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The John Hope Gateway is a pioneer in modern wood construction

The John Hope Gateway is a pioneer in modern wood construction

Arriving early at the West Gate of the Royal Botanic Garden in Edinburgh, I stared through the gate at some amazing wood and glass and wondered who did this marvelous mix of wood and glass? I found that the John Hope Gateway was designed by Cullinan Studio in 2009; today we take this kind of wood construction for granted, but back then it was really cutting edge. Ted Cullinan has also been one of my favourite architects, ever since he visited the School of Architecture in Toronto when I was a student; I was profoundly influenced by his wonderful house. Cullinan has always been of the best practicing sustainable design; Jonathan Glancey of the Guardian once wrote that “Cullinan is proof that an architect can be “green” without being tweedy, embarrassingly “right-on”, or plain archaic.”

But touring the building, I found that it was about much more than just wood construction; “The Royal Botanic Garden Edinburgh looked to the John Hope Gateway to put across its messages about environmental sustainability, not just in its exhibitions but also through the building itself.”

Careful orientation, good daylighting, natural ventilation and high insulation levels all contribute to the building’s energy efficiency – and strong and durable materials will guarantee a long life for the Gateway.

On the website they note:

Using natural, local materials to construct the Gateway has also reduced its carbon footprint. Timber – Scottish wherever possible – was an obvious choice and is used extensively for both structures and finishes, including the structured veneered lumber of the mullions and transoms of the glazing, the helical stair and major items of furniture. Even the restaurant table tops have been made from trees previously felled in the Garden.

The cross-laminated timber glulam roof floats over the whole building as a single horizontal plane on pencil-thin steel columns – the most slender that we could devise. A series of coffered timber bays give an individual identity to open plan spaces below. The curved glass wall looks onto the zigzag beds of the new biodiversity garden.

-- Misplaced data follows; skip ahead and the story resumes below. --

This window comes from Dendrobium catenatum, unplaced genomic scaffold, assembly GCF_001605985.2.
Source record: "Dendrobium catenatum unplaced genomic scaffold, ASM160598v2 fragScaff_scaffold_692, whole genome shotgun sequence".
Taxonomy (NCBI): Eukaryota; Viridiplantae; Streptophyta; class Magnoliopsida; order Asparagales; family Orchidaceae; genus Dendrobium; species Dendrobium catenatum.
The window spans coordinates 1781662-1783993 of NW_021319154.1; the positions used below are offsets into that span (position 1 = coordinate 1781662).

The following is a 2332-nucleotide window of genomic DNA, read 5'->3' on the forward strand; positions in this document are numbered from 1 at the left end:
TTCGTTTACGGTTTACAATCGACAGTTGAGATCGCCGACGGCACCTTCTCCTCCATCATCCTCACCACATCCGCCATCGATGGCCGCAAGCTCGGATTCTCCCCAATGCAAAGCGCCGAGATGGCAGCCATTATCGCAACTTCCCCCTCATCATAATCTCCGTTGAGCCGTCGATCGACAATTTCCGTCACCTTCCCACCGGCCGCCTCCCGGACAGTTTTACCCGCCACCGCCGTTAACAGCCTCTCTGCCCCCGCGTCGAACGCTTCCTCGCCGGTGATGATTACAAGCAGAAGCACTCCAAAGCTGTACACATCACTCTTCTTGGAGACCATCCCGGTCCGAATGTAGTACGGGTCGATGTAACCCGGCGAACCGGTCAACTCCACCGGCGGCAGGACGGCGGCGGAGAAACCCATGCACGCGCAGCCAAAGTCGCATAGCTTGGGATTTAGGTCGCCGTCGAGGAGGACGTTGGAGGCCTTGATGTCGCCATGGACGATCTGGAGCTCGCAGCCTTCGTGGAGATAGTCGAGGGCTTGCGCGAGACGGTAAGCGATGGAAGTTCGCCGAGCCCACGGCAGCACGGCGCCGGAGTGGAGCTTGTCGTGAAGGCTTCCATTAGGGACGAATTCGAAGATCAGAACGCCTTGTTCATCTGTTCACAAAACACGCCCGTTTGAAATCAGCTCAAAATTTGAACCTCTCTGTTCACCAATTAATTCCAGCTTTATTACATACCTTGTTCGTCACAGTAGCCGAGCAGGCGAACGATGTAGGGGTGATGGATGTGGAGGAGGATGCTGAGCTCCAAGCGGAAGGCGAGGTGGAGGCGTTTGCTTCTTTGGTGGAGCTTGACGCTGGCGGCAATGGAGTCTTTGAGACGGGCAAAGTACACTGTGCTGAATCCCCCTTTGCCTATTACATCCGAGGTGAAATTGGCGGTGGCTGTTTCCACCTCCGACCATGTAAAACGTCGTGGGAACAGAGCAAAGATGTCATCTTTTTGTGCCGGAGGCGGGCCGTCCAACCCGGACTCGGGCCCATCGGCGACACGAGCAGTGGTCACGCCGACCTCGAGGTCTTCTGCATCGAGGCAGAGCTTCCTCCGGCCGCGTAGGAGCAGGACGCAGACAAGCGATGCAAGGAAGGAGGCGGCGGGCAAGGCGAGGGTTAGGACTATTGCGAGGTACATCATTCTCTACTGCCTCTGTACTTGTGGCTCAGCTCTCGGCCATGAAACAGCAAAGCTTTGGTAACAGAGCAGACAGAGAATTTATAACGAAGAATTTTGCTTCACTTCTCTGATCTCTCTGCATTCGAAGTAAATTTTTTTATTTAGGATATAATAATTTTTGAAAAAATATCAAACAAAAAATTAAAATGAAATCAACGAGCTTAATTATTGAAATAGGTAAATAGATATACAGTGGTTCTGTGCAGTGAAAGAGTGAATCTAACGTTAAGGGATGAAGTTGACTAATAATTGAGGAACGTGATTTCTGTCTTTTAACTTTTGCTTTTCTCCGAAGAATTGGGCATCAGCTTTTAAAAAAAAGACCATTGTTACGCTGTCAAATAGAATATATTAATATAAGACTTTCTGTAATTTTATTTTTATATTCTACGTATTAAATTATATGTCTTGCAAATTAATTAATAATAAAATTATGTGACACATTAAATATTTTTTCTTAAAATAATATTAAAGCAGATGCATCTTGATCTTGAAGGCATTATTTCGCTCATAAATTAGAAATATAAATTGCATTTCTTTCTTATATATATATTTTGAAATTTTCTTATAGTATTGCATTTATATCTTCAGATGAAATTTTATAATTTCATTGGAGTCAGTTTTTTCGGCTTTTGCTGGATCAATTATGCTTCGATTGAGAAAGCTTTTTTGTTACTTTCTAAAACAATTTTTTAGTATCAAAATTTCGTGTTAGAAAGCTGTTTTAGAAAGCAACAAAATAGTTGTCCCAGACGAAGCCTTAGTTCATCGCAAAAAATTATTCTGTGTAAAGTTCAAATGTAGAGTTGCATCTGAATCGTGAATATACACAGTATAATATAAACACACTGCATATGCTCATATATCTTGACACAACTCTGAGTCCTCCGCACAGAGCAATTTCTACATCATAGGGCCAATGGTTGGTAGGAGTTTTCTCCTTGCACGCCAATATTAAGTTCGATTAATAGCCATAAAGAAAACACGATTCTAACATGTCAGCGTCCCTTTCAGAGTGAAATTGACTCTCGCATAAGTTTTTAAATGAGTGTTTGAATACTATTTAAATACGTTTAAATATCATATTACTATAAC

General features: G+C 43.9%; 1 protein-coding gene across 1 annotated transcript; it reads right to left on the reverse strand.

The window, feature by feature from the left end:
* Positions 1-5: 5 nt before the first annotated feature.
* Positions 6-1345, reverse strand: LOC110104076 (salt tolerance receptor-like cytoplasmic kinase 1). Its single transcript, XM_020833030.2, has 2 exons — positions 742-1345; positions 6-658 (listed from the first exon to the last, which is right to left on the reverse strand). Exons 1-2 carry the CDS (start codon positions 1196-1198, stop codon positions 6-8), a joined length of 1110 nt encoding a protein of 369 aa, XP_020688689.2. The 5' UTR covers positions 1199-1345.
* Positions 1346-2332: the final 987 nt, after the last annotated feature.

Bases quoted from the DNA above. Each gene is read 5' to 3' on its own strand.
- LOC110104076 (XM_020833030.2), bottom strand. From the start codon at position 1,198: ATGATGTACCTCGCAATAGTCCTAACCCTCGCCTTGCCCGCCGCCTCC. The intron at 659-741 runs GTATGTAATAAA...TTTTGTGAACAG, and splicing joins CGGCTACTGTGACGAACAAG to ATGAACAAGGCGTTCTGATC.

I do not know when the copy for their website was written, but I did not see a bit of Cross-Laminated Timber in the building; perhaps CLT is becoming the generic term for engineered wood, which is unfortunate. There is Glulam and there is CLT, doing different things.

But there was marvelous glue-laminated wood (where all the grain goes in the same direction) with wonderful connection details, those dramatic circles of bolts.

Stair in John Hope Gateway/ Lloyd Alter/CC BY 2.0

And the stair, built up of some kind of laminated veneer, is a wooden wonder.

A close look at laminations.

The building is definitely a product of its time, describing the sustainability features:

wind turbineWind turbine at John Hope Gateway/ Lloyd Alter/CC BY 2.0

Perhaps most obvious is the wind turbine mounted on the green sedum roof – but there are also other renewable energy systems, such as a biomass-fuelled boiler, solar collectors for hot water and photovoltaic panels.

I suppose if you are in a Botanic Garden you have a lot of accessible biomass to burn, but vertical access wind turbines surrounded by trees are not going to spin much. One can complain about sedum roofs not doing much either but hey, this was ten years ago. But other than that, such an inspiring building, a model of sustainable design, a pioneer in modern wood. See much better photos at Cullinan Studio.

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